Guess-and-Determine Algebraic Attack on the Self-Shrinking Generator
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The self-shrinking Generator (SSG) was proposed by Meier and Staffelbach at Eurocrypt’94. Two similar guess-and-determine attacks were independently proposed by Hell-Johansson and Zhang-Feng in 2006, and give the best time/data tradeoff on this cipher so far. These attacks do not depend on the Hamming weight of the feedback polynomial (defining the LFSR in SSG).
In this paper we propose a new attack strategy against SSG, when the Hamming weight is at most 5. For this case we obtain a better tradeoff than all previously known attacks (including Hell-Johansson and Zhang-Feng). Our main idea consists in guessing some information about the internal bitstream of the SSG, and expressing this information by a system of polynomial equations in the still unknown key bits. From a practical point of view, we show that using a SAT solver, such as MiniSAT, is the best way of solving this polynomial system.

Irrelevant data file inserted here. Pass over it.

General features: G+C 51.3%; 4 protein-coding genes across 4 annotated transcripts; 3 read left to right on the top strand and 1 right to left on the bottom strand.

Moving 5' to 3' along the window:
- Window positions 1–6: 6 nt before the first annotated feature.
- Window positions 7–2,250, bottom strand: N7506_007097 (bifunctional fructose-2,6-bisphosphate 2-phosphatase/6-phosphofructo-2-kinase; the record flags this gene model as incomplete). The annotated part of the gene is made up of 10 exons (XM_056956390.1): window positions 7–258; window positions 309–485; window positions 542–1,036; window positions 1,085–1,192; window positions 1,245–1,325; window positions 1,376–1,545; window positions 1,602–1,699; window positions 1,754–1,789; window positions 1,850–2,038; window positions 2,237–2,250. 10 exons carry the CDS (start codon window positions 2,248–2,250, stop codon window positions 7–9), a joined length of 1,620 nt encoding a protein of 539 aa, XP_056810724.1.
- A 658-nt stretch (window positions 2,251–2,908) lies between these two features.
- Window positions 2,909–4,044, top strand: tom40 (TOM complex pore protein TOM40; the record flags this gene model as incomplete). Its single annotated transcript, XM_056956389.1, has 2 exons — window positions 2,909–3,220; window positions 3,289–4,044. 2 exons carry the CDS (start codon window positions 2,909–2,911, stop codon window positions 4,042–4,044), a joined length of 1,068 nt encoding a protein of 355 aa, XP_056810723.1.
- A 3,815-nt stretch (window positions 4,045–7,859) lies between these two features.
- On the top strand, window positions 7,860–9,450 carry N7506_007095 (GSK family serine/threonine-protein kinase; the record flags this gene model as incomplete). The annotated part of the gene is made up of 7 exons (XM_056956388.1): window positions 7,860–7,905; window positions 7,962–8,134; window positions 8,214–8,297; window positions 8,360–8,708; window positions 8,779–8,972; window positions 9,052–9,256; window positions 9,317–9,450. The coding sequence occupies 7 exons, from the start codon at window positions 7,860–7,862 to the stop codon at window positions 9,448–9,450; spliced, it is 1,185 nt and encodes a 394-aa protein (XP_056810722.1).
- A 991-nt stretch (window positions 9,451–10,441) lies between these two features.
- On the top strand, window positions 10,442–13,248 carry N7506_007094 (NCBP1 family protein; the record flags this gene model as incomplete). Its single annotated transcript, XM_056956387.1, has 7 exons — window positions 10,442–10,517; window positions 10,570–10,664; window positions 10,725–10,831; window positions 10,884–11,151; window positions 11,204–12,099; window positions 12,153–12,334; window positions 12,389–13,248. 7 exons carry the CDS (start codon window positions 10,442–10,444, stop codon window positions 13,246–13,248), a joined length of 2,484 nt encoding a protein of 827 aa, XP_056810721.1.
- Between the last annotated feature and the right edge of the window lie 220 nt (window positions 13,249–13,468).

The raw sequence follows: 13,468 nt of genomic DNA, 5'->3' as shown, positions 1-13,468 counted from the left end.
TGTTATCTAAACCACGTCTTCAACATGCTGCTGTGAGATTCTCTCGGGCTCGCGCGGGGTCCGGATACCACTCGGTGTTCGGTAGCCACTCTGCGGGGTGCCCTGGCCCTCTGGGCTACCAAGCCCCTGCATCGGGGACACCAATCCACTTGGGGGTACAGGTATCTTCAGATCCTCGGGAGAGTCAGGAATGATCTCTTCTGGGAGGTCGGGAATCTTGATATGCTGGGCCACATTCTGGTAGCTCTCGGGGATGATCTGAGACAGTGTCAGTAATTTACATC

Since Meier and Staffelbach original paper, avoiding low Hamming weight feedback polynomials has been a widely believed principle. However this rule did not materialize in previous recent attacks. With the new attacks described in this paper, we show explicitly that this principle remains true.
Keywordsstream cipher guess-and-determine attacks multivariate quadratic equations SAT solver self-shrinking generator algebraic cryptanalysis
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